Thursday, January 15, 2009

"Family Remains"

ATTENTION: The following review contains spoilers in the manner that I tell you everything that happens. Anyone who hasn't seen last night's episode yet and doesn't want to know all the good stuff, please stop reading! :)

When Kripke conceived Supernatural and they first started working on the show, they intended it to be "a horror movie every week." In the last couple of seasons, there's been a bit of a departure from that.

Until last night. "Family Remains" returned to the horror movie format, in all ways.

Creep Factor Dialed to 11

First we have the old guy watching TV. Lights go out, door creeps open, standard freaky-looking female with messy hair and tattered clothes approaches. Camera pans to a cross-stitch on the wall, the "home sweet home"-style message splattering with blood.

Then we have the Impala. Moment of joy, right? Except it's sitting in the middle of nowhere, in front of a gate (blocking what?), surrounded by bramble and fog and dark. Dead silence. Dean sits in the front seat, perusing a newspaper. It feels like a million other tense moments, the kind just before something attacks and makes us jump. This sets the tone for the entire episode, which is full of such moments:

*The ball rolling out of the closet (reminiscent of the ball coming down the stairs in the 1980 George C. Scott film The Changeling--scariest movie I've ever seen in my life).

*The dog disappearing.

*The girl stepping over the salt.

*Dean and Ted sneaking through the walls.

While I don't consider this episode the best of the season overall, it gets the "Creepiest" label without a fight.

Bringing the Funny

We all love Supernatural's one-liners, right? Again, this episode isn't full of them, but it gives us a few gems:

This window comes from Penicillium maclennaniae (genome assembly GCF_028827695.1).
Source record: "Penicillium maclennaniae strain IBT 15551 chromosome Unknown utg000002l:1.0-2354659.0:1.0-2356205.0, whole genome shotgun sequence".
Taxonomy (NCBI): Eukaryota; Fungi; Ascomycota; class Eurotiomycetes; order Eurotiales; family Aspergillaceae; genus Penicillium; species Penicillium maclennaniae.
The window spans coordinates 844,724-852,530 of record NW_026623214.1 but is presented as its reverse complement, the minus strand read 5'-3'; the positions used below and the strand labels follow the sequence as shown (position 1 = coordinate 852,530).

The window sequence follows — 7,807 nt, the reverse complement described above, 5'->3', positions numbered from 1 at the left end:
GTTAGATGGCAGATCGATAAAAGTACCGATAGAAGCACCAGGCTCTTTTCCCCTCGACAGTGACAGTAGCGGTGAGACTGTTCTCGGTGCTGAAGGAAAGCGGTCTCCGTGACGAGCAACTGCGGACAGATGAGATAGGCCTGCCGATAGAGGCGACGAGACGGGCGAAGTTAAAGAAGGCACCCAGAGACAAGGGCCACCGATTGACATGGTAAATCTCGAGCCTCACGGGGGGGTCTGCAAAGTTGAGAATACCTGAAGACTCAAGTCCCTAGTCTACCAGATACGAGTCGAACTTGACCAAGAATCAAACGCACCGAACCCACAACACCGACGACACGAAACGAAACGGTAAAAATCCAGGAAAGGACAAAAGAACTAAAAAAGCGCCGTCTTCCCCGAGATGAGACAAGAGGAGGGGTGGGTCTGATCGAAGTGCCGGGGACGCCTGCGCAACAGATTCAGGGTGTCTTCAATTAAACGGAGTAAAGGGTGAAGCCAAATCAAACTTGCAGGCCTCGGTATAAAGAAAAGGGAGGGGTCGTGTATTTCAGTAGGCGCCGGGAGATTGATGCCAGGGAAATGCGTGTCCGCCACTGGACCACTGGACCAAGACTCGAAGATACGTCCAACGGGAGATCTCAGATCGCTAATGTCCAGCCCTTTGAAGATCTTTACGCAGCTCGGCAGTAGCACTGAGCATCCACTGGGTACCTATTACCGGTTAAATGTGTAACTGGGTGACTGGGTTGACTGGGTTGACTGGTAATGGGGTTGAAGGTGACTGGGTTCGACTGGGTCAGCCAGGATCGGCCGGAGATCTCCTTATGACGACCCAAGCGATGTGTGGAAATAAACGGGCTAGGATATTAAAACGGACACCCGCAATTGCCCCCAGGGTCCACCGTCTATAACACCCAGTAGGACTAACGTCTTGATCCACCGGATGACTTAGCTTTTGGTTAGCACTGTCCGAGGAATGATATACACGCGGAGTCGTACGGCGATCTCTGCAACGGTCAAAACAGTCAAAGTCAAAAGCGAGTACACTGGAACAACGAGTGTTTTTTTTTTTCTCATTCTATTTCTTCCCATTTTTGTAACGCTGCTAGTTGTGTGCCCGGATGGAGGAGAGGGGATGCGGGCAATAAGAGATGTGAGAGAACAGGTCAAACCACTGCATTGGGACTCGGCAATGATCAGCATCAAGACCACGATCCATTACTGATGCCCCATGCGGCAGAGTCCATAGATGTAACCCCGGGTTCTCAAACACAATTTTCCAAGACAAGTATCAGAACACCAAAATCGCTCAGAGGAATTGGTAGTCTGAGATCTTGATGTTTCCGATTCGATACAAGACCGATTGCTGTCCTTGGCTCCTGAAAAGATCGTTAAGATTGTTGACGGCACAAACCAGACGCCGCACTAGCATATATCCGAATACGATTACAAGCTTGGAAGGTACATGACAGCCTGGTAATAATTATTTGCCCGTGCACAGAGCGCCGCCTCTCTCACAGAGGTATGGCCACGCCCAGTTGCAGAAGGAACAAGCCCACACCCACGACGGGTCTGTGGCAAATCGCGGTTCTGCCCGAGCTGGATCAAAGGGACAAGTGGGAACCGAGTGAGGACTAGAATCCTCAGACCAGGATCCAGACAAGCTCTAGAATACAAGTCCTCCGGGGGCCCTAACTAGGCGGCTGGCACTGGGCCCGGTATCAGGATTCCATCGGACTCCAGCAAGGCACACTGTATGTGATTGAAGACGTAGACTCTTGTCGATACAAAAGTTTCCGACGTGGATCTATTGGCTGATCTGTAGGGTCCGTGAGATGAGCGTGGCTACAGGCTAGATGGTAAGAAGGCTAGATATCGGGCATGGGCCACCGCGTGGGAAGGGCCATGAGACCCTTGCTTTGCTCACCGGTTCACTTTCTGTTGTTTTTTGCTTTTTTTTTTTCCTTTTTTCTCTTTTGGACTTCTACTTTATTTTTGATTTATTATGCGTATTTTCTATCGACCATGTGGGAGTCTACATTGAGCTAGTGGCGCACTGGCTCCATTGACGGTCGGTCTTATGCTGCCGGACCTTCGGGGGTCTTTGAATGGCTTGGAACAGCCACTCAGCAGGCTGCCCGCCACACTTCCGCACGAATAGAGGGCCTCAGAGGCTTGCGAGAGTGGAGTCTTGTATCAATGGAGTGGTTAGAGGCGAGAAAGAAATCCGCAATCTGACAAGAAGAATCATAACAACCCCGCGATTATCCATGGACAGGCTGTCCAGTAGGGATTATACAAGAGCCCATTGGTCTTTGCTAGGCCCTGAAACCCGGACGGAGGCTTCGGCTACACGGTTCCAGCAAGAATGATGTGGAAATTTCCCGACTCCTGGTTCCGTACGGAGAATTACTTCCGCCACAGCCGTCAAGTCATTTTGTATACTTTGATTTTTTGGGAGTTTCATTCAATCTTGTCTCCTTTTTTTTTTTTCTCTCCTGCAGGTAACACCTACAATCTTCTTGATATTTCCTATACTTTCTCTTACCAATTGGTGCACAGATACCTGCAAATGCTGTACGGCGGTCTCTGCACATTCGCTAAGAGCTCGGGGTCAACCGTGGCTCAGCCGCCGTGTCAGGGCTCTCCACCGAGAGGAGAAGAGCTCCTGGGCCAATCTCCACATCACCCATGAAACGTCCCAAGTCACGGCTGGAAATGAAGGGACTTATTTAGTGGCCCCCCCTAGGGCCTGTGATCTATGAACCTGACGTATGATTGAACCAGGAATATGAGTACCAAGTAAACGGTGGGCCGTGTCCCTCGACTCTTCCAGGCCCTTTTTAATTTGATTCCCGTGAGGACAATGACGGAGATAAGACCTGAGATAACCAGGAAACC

Dean, going down a hole into a dark sub-basement, after the murderous chick: "Please no one grab my leg. Please no one grab my leg."

Dean to Sam, who just said old houses all had dumbwaiters: "Know-it-all."
Sam: "What?"
Dean: "What."
Sam: "You just said--" *shakes his head, walks away*
Dean: *smirks*

Dean, shouting, upon finding the Impala's tires flat: "What kind of a ghost messes with a guy's WHEELS?"

Horror Movie 101

"Family Remains" had a lot of the tropes of old-school horror movies. A nice family looking for a change moves into a big old house surrounded by open land, not knowing there was a murder there. And, it turns out, not just a murder. A suicide, as well, by the daughter of the guy who was murdered in scene one. The ghost connects with the young son, the most vulnerable family member. Mysterious words appear on the walls. The family dog disappears when no one is looking (and we get some gore with that, too, though the limitations of prime-time TV keep that minimal). Dean turns and jumps, we jump with him, as he comes face to face with...something gross, but not threatening. Which primes us for a short time later when the expendable guy turns and comes face to face with...the creepy killer, and we learn why the sarcastic uncle is helping his sister's family move. Did I say he was expendable?